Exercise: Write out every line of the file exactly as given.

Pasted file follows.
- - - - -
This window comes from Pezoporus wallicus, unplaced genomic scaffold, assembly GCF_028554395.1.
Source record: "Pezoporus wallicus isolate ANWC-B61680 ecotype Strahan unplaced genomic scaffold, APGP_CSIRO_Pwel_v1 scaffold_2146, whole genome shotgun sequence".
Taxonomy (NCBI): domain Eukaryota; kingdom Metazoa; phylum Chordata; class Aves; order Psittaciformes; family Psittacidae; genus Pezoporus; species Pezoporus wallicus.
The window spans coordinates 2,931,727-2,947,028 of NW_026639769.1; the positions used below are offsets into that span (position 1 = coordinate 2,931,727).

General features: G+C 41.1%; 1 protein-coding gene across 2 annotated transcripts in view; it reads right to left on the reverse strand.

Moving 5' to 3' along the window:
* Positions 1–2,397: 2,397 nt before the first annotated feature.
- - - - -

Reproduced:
This window comes from Pezoporus wallicus, unplaced genomic scaffold, assembly GCF_028554395.1.
Source record: "Pezoporus wallicus isolate ANWC-B61680 ecotype Strahan unplaced genomic scaffold, APGP_CSIRO_Pwel_v1 scaffold_2146, whole genome shotgun sequence".
Taxonomy (NCBI): domain Eukaryota; kingdom Metazoa; phylum Chordata; class Aves; order Psittaciformes; family Psittacidae; genus Pezoporus; species Pezoporus wallicus.
The window spans coordinates 2,931,727-2,947,028 of NW_026639769.1; the positions used below are offsets into that span (position 1 = coordinate 2,931,727).

General features: G+C 41.1%; 1 protein-coding gene across 2 annotated transcripts in view; it reads right to left on the reverse strand.

Moving 5' to 3' along the window:
* Positions 1–2,397: 2,397 nt before the first annotated feature.